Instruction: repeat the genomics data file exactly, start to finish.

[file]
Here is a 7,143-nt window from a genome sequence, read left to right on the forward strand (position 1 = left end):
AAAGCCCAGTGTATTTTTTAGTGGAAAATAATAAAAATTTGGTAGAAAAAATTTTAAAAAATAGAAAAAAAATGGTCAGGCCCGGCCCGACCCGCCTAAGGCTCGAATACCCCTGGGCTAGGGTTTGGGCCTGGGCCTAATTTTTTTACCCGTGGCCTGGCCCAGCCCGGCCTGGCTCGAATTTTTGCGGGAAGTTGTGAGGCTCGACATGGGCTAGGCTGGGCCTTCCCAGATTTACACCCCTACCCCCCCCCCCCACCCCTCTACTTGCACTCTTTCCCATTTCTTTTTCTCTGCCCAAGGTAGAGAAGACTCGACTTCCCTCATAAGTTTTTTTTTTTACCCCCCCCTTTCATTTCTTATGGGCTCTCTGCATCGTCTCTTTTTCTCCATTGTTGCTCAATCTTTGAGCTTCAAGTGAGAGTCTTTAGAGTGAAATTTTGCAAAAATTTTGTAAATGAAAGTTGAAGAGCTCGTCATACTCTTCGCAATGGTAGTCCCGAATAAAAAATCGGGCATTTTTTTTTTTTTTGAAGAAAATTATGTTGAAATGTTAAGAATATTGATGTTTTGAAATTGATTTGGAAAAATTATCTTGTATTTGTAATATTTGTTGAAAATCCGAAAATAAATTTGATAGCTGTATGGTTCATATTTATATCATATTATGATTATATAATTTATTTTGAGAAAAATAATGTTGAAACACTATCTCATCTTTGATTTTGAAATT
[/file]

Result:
Here is a 7,143-nt window from a genome sequence, read left to right on the forward strand (position 1 = left end):
AAAGCCCAGTGTATTTTTTAGTGGAAAATAATAAAAATTTGGTAGAAAAAATTTTAAAAAATAGAAAAAAAATGGTCAGGCCCGGCCCGACCCGCCTAAGGCTCGAATACCCCTGGGCTAGGGTTTGGGCCTGGGCCTAATTTTTTTACCCGTGGCCTGGCCCAGCCCGGCCTGGCTCGAATTTTTGCGGGAAGTTGTGAGGCTCGACATGGGCTAGGCTGGGCCTTCCCAGATTTACACCCCTACCCCCCCCCCCCACCCCTCTACTTGCACTCTTTCCCATTTCTTTTTCTCTGCCCAAGGTAGAGAAGACTCGACTTCCCTCATAAGTTTTTTTTTTTACCCCCCCCTTTCATTTCTTATGGGCTCTCTGCATCGTCTCTTTTTCTCCATTGTTGCTCAATCTTTGAGCTTCAAGTGAGAGTCTTTAGAGTGAAATTTTGCAAAAATTTTGTAAATGAAAGTTGAAGAGCTCGTCATACTCTTCGCAATGGTAGTCCCGAATAAAAAATCGGGCATTTTTTTTTTTTTTGAAGAAAATTATGTTGAAATGTTAAGAATATTGATGTTTTGAAATTGATTTGGAAAAATTATCTTGTATTTGTAATATTTGTTGAAAATCCGAAAATAAATTTGATAGCTGTATGGTTCATATTTATATCATATTATGATTATATAATTTATTTTGAGAAAAATAATGTTGAAACACTATCTCATCTTTGATTTTGAAATT